The independent hearing healthcare provider is being confronted by a variety of outside influences unlike anything they’ve ever seen.
- 3rd party insurance companies who provide a hearing aid benefit that that you feel compelled to accept but a rate that leaves little room for profit.
- Online retailers who compete solely based on price and typically using ad campaigns that are a direct violation of HIPAA.
- Over the Counter (OTC) Hearing Aids
- An average cost per lead that has tripled in the past decade; meaning you’re spending 3 times as much to attract the same number of new patients.
These outside influences have created any number of problems in the hearing aid industry. The biggest impact of the above for most practice owners is a loss of income. I might be stating the obvious, but what isn’t obvious is what to do to change the outcome. Doing the same thing you did 10, 5, or even 2 years ago is not the solution. So, what should you do?
Changing the Outcome
Stop panicking. It’s a complete waste of time and energy.
Assess the situation. What can you control and what is outside of your control?
Understand why the outside influences are becoming more and more effective. Evaluate other industries. It’s easy to view the loss of business as being solely driven by price. However every industry has successful enterprises at a variety of price points. Why?
One possible reason for their success is that they place an emphasis on value. They compete on value, not price. Competing on price alone, while it can be done is a risky proposition.
Only one company can truly have the lowest price and if all you do is tie them, customers will look for another point of differentiation. You will end up in the same place you are now but with less money in your pocket. Given the volume of purchases of the small business owner compared to large chains, online retailers, and box stores…competing on price is futile.
Compete on Value
- Start by understanding your customer.
- I know that you think you understand your demographic, but do you really?
- Who will be using your product or service?
Do your potential customers still fit the demographic model that they did 10 years ago? Are they older or younger, what is their income level, education level? I would suggest creating categories of patients are marketing to them accordingly. A 50-year-old businessman is not necessarily going to respond to the same marketing concept as an 85-year-old retiree.
We all know that the number of potential hearing aid candidates far exceeds the number of patients actually wearing aids. A better understanding of why might allow you to tap into what could potentially be an extremely profitable segment of our marketplace.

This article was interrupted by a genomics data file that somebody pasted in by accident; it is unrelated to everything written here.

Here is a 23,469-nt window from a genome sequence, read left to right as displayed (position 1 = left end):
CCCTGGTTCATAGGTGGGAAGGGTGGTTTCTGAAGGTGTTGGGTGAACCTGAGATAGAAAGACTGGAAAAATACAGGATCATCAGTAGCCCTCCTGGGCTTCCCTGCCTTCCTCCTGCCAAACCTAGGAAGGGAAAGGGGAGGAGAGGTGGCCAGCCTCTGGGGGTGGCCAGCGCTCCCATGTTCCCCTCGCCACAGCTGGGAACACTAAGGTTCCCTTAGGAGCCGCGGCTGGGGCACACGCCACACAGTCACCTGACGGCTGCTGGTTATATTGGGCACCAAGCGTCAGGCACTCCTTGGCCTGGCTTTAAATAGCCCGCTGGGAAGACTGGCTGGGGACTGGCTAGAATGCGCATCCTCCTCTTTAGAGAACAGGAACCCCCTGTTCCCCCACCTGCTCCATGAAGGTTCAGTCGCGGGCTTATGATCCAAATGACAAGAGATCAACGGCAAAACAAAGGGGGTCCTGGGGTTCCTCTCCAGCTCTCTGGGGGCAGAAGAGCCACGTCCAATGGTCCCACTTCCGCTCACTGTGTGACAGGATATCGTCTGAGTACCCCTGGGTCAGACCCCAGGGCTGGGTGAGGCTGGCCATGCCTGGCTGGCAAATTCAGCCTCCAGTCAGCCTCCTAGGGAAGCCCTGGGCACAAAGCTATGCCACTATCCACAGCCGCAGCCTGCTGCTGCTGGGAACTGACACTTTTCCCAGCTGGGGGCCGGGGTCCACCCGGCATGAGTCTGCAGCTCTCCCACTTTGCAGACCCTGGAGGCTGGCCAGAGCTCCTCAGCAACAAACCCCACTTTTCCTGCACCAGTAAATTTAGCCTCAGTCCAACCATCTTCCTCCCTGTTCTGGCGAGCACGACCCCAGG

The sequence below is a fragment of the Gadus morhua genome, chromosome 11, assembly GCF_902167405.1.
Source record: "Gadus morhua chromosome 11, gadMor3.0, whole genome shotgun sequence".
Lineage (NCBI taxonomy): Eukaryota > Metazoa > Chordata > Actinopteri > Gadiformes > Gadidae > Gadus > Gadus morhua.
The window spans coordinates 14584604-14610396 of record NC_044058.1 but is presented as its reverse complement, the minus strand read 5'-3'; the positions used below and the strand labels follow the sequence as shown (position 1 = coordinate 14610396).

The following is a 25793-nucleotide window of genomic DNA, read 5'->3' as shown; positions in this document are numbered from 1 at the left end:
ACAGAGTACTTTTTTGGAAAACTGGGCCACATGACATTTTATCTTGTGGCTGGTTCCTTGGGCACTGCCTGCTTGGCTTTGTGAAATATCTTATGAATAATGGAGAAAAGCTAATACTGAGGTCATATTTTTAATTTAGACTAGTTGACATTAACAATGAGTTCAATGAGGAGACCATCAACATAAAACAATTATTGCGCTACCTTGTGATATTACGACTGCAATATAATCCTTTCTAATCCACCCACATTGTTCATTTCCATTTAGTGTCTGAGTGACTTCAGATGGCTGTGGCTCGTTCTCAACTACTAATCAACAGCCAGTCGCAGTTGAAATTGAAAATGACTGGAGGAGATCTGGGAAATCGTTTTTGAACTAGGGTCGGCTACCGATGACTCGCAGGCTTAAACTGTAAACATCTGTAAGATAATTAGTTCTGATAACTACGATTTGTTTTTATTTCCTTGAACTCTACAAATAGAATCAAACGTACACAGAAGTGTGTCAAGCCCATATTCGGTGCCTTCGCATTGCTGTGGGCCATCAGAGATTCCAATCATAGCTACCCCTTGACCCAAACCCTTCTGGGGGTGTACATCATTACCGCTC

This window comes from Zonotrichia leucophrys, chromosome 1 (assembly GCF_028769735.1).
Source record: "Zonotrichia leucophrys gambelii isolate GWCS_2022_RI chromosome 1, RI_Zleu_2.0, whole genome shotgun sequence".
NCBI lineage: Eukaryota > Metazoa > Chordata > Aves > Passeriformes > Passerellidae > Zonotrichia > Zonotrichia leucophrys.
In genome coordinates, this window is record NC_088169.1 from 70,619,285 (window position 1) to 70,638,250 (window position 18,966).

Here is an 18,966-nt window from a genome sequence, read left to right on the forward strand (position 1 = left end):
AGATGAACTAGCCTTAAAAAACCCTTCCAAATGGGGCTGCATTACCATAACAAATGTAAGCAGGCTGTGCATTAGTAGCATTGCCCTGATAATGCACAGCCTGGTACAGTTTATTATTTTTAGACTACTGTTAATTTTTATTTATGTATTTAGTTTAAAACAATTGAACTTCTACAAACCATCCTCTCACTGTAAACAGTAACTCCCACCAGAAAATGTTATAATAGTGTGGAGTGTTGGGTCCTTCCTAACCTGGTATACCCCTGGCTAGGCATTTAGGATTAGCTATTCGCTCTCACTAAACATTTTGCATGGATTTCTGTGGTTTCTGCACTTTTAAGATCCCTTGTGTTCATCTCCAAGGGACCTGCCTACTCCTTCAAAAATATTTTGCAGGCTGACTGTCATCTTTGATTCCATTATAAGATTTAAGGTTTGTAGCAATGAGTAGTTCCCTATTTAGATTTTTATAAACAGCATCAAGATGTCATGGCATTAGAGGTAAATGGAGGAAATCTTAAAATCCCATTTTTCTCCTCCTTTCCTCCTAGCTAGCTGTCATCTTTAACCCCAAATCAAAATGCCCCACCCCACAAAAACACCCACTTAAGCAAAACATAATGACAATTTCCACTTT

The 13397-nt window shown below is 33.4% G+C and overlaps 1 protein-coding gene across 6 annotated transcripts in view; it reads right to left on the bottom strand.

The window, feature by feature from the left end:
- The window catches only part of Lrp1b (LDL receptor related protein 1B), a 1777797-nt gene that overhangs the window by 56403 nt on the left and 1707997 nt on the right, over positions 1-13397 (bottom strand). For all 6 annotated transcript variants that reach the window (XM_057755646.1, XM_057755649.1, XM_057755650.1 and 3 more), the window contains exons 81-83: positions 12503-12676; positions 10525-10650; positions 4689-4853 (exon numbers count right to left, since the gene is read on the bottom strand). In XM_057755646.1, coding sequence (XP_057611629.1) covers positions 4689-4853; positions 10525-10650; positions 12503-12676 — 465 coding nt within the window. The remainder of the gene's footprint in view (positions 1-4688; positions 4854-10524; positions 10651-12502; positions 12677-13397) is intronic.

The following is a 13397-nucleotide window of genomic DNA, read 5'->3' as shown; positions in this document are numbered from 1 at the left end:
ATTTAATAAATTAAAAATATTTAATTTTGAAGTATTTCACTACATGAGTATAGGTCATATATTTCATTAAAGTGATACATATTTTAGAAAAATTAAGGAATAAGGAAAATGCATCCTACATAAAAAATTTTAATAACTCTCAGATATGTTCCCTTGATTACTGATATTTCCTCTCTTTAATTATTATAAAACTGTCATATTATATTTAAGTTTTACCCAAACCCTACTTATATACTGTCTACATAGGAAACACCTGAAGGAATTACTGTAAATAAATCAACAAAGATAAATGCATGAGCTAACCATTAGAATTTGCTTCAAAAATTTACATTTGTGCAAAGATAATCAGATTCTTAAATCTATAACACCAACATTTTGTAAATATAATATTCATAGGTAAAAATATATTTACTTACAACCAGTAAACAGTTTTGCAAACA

How does your prospect make buying decisions?
The sales cycle for most products and services is no longer a nice, neat linear process. Instead, the cycle has become much more complicated. Potential customers have the ability to research a vast amount of information about a product or service (price point, reviews of the product, technical data) and compare the data across any number of providers.
What pain points do your prospects need addressed?
- Find out what your prospect thinks about your competitors and their offerings.
- Figure out how your competition promotes, prices and sells its product or service.
Here’s how you’ll build this knowledge base.
- Read what your customers are reading
- Find out what your competitors are doing and saying both on and offline
- Attend an event where your prospects, customers, or other market players are speaking
Be diligent about recording information, analyzing patterns, and identifying opportunities, so you can discuss them with your customers and prospects.
Yes, this is a lot of work. But the payoff can be tremendous.
Define the value you will be delivering.
Nordstrom’s and Whole Foods are two examples of companies that offer products sold by their competitors for significantly less. Both companies have defined the experience their customers can expect each time and they deliver on that promise. Those experiences have been deemed by the customer to be worth the higher price point.
If you fail to deliver… fix the problem, IMMEDIATELY. In the age of social media, time is of the essence. You’ve heard the adage that that 1 unhappy customer will tell the story of their experience to somewhere between 9 to 15 people. With the ability to post their unhappy experience online, you might be looking back on that 9-15 number with fondness as the number of people who view your customer’s story and share it with others enters triple digits.
No one ever said running your own business would be easy. And if it has been easy, those days have come to an end. This information is just a starting point. If you’re ready to get serious about making money from your practice, give us a call. We know what to do.